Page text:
Twenty-one members of the European Parliament (MEPs) have called upon the Narendra Modi government to immediately release the 15 activists and academics jailed in the Elgar Parishad case, the 13 activists and students for protesting the Citizenship Amendment Act (CAA) and Kashmiri activist Khurram Parvez without conditions.
In a letter addressed to Modi and other top constitutional authorities, including vice-president and Rajya Sabha chairperson Venkaiah Naidu, Union home minister Amit Shah, Chief Justice of India NV Ramana and Maharashtra chief minister Uddhav Thackeray, the members expressed concern about the treatment of activists “detained without basis as reprisal for their human rights work” and targeted “under anti-terror laws and labelled as terrorists”.
The MEPs expressed concern about the “systemic use” of the Unlawful Activities (Prevention) Act, (UAPA) 1967, to “quash dissent” and the alleged use of “illegal spyware” Pegasus against the Bhima Koregaon accused and the “planting of key digital evidence on their computers”.
In the letter, published by The Wire, the signatories express concern about the “safety of unjustly jailed defenders with emphasis” on the 15 accused in the Bhima Koregaon case. “We have followed—and written to you several times about—the Bhima Koregaon case since June 2018,” they wrote adding that the activists are “prominent individuals known for their commitment to the human rights of the most marginalised—particularly Dalit and Adivasi. They have been labelled as terrorists, subjected to deliberate smear campaigns and repeatedly denied bail despite their age and the risks posed by COVID-19”.
Expressing anguish at the death in custody of 84-year-old Bhima Koregaon accused Jesuit priest Stan Swamy, the MEPs wrote that it “would have been preventable had the octogenarian, suffering from advanced Parkinson’s, been given access to timely medical care and proper treatment”.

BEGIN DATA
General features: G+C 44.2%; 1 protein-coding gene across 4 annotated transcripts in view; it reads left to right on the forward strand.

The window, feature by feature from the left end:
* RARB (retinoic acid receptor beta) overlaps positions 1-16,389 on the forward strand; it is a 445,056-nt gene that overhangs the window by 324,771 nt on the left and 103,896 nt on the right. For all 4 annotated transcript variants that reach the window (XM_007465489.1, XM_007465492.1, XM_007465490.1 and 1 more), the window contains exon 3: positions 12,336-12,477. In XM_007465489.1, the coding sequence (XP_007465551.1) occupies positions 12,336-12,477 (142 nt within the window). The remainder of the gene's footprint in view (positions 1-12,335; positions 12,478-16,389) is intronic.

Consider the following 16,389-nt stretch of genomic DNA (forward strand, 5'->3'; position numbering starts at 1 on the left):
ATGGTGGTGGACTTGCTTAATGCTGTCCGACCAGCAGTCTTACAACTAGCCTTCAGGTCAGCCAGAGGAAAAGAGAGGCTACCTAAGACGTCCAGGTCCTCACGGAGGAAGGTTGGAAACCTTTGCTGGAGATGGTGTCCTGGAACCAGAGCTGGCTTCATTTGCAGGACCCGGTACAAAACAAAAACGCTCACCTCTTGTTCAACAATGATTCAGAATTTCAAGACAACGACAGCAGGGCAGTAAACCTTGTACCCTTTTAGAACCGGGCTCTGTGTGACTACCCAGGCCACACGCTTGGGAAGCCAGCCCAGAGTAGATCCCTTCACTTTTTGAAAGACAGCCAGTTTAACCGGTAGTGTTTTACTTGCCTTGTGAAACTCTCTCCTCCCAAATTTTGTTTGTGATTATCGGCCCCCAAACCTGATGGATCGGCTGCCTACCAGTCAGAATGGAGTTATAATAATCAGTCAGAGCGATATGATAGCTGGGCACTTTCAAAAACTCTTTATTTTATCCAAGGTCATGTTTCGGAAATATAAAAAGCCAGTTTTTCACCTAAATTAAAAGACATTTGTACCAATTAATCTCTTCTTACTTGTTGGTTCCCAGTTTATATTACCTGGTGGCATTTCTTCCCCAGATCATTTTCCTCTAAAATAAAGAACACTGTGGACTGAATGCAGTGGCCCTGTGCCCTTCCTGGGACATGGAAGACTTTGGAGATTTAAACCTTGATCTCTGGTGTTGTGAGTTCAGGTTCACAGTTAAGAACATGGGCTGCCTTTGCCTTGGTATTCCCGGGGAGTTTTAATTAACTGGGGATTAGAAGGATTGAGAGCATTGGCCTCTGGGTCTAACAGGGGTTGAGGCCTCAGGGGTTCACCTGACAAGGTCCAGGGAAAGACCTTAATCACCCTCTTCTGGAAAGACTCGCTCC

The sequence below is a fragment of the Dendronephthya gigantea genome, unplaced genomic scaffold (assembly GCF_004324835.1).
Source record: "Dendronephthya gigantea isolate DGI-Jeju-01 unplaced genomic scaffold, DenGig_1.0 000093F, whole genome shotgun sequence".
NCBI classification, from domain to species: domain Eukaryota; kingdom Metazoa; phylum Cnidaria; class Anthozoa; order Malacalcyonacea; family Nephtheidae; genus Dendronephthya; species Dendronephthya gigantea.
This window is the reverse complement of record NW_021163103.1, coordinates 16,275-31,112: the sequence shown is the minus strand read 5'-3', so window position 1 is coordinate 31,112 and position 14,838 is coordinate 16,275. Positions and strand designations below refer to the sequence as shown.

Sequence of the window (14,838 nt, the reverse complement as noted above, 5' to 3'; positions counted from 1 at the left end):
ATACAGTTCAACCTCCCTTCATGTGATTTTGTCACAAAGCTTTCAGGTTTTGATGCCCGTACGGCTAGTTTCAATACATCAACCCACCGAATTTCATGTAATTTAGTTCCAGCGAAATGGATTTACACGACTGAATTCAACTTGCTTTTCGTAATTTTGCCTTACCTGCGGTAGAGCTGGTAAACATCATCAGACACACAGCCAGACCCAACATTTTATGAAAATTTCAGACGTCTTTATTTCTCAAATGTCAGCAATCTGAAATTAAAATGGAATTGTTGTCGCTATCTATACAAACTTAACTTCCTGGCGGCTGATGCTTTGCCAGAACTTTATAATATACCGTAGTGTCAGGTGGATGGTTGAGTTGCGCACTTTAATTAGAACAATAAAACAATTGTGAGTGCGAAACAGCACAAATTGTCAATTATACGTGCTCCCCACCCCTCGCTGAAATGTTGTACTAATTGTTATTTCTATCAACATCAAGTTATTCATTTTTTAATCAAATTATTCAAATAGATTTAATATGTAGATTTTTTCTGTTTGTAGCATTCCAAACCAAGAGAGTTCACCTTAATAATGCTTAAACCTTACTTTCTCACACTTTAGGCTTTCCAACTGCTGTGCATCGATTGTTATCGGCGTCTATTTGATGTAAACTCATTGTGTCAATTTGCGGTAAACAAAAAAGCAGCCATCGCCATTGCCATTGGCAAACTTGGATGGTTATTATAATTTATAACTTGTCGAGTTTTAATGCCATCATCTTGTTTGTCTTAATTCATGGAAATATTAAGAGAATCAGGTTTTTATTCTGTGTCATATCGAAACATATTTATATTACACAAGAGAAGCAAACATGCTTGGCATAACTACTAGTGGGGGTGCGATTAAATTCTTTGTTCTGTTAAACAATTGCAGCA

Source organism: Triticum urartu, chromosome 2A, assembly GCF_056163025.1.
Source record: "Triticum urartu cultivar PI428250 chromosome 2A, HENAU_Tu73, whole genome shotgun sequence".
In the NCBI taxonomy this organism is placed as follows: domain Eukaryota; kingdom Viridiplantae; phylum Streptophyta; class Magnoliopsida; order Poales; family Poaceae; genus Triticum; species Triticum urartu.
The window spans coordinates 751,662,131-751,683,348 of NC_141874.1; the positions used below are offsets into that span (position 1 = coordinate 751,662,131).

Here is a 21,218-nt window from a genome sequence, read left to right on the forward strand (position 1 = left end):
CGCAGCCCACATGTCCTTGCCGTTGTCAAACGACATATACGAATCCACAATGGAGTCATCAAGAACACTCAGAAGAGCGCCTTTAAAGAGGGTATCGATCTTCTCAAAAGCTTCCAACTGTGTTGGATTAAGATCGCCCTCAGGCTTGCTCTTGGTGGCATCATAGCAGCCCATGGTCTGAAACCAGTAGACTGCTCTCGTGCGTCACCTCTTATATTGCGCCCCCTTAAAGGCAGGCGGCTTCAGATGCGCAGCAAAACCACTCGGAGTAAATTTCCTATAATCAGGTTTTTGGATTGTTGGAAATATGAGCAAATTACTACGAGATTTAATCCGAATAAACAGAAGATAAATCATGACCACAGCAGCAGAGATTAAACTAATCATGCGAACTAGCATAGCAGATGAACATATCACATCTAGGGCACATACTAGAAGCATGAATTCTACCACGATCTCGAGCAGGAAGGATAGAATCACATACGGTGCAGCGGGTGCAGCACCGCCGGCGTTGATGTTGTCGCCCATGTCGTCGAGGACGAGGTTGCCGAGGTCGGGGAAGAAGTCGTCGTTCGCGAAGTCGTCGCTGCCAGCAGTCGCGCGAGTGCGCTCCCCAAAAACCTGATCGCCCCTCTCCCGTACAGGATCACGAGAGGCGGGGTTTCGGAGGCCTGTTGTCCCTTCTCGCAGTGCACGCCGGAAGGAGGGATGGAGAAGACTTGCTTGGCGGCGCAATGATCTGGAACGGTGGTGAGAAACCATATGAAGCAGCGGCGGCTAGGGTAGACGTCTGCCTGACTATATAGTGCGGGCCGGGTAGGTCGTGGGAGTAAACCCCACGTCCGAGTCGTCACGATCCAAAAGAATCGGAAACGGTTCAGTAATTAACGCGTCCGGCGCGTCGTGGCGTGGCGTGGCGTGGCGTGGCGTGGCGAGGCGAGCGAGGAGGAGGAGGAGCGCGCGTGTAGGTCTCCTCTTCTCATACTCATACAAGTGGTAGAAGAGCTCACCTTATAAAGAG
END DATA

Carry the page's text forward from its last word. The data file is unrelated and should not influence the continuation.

Though the MEPs welcomed the recent bail of co-accused Varavara Rao and Sudha Bharadwaj, they “remain gravely concerned that the risk to the remaining jailed defenders is heightened by their age, underlying health issues, and the pandemic, and by accounts that they have frequently been denied phone calls to family and lawyers”.
Mentioning the criticism of the draconian UAPA—which permits detention without charge for up to 180 days and denies bail—by sitting and retired Supreme Court Judges, the members said that its use “poses even greater risks to those with health issues”.
Deploring the Modi government’s silence on the concerns “raised locally and internationally” against the law, they expressed shock that not even Swamy’s death and the “serious medical issues faced by several others has prompted a change”. The use of the UAPA against activists “undermines the law’s original intent and serves only to punish defenders for their work without the need for trial and sentencing”, they further wrote.